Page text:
223 WSSM vs the 22-250 Rem.
Release Date: 1/21/2005
Click on the chart to view it larger.
In 2003, Winchester Ammunition, Browning and Winchester Firearms introduced two of the most exciting varmint calibers to come down the pipe in decades—the 223 and 243 Winchester Super Short Magnum (WSSM) cartridges. These new cartridges brought wildcat performance to the factory level, providing varmint shooters, as well as light big game hunters, with a stepped-up level of small caliber performance. Along with the successes of these new cartridges, however, came some interesting challenges.
We live in a most wonderful time. Technology has provided us with tools and toys that previous generations could scarcely dream of. Included in this smorgasbord of technological achievements is our ability to communicate far more effectively than at any other time in history through the Internet. Unfortunately, along with the good aspects this technology provides, on occasion, the specter of misinformation rears its ugly head.
Even before the first Browning firearm chambered in WSSM calibers hit the dealer’s shelves, Internet chat rooms were buzzing with speculation and information about the new WSSM calibers. Whether it was intentional or misguided matters not. What does matter is that we take this moment to dispel the misinformation and provide you with the facts, and the data to prove the truth about these very cool, potent little calibers.
Anyone with a moderate level of shooting experience knows that if you push a bullet down a bore at extreme velocities, wear and tear is increased. The WSSM calibers are no exception to this rule. Again, enter the world of technology. With modern manufacturing techniques, we have been provided another wonderful tool—the ability to economically chrome-plate our rifle bores; something the so-called “experts” knew nothing about before jumping both to conclusions and into chat rooms.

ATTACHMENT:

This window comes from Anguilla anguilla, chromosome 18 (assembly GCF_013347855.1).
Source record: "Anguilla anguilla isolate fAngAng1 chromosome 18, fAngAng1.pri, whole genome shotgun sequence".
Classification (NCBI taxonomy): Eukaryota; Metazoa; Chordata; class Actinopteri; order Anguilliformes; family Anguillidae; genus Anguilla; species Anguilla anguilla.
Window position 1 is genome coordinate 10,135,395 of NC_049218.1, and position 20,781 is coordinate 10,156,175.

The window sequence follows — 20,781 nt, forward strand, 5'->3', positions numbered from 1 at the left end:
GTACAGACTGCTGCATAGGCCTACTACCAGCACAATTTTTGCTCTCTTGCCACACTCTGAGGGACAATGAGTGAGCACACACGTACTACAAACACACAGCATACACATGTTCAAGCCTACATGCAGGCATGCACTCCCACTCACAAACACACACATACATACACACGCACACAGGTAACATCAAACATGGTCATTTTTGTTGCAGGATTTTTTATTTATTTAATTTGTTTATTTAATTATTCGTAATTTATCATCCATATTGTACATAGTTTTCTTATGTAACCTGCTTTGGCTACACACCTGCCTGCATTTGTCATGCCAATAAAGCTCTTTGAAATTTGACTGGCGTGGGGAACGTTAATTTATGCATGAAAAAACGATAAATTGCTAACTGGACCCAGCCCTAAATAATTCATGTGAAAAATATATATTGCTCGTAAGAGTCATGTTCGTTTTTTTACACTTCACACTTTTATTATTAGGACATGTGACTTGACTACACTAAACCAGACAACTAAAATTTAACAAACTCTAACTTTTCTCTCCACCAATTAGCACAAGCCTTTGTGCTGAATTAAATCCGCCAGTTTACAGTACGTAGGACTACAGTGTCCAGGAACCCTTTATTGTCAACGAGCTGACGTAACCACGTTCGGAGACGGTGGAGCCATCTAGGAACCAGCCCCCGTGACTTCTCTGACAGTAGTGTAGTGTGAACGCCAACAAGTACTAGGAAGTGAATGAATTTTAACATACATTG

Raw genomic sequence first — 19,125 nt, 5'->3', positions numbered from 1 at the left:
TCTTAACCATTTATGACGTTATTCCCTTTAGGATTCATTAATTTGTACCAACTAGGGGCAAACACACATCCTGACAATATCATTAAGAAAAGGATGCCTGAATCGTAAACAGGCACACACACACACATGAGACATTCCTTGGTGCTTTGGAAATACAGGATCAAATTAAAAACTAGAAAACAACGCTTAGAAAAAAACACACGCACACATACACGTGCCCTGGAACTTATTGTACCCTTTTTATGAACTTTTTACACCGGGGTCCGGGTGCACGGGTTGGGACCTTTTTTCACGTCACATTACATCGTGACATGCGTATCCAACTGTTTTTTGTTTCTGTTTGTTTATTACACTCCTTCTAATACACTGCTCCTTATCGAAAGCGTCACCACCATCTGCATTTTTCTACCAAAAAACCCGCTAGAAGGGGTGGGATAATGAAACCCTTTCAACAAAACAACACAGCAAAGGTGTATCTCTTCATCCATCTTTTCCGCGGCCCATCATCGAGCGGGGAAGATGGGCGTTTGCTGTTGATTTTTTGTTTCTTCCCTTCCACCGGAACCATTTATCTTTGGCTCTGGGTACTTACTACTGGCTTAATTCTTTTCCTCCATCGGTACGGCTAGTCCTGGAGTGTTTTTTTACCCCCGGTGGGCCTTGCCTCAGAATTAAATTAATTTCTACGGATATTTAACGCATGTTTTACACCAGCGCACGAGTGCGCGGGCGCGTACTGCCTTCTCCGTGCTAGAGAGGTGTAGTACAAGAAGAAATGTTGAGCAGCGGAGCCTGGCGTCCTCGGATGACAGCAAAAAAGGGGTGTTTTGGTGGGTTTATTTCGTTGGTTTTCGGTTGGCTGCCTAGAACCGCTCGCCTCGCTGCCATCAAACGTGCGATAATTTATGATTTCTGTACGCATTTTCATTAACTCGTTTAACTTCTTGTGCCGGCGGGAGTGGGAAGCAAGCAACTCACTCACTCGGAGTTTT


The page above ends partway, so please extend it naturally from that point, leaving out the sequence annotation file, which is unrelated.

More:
The 223 and 243 WSSM cartridges are said to “burn up” barrels in as little as 300 rounds. Nothing could be further from the truth. Test results show that even in non-chromed barrels, the wear performance of WSSM calibers is equal to the beloved 22-250. In chromed barrels, the wear resistance is doubled (see chart). It should also be noted that Browning has never sold a rifle in 223 or 243 WSSM without a chromed barrel. As an added benefit, the smooth surface of chromed barrels makes cleaning them significantly easier.
Browning and Winchester have combined to provide hunters and shooters with 284 years of innovative products. We do not take this legacy for granted by introducing products whose performance falls short of the expectations of those who have relied on us—and literally kept us in business all this time. In short, WSSM calibers aren’t your granddaddy’s cartridges and we sure aren’t providing you with your granddaddy’s rifles to shoot them in.
We thank you for taking the time to read and digest this information. Remember what the high school band teacher used to preach, “When in doubt leave it out”. Of course, in the case of firearms and ammunition technical information, when in doubt, go get the facts.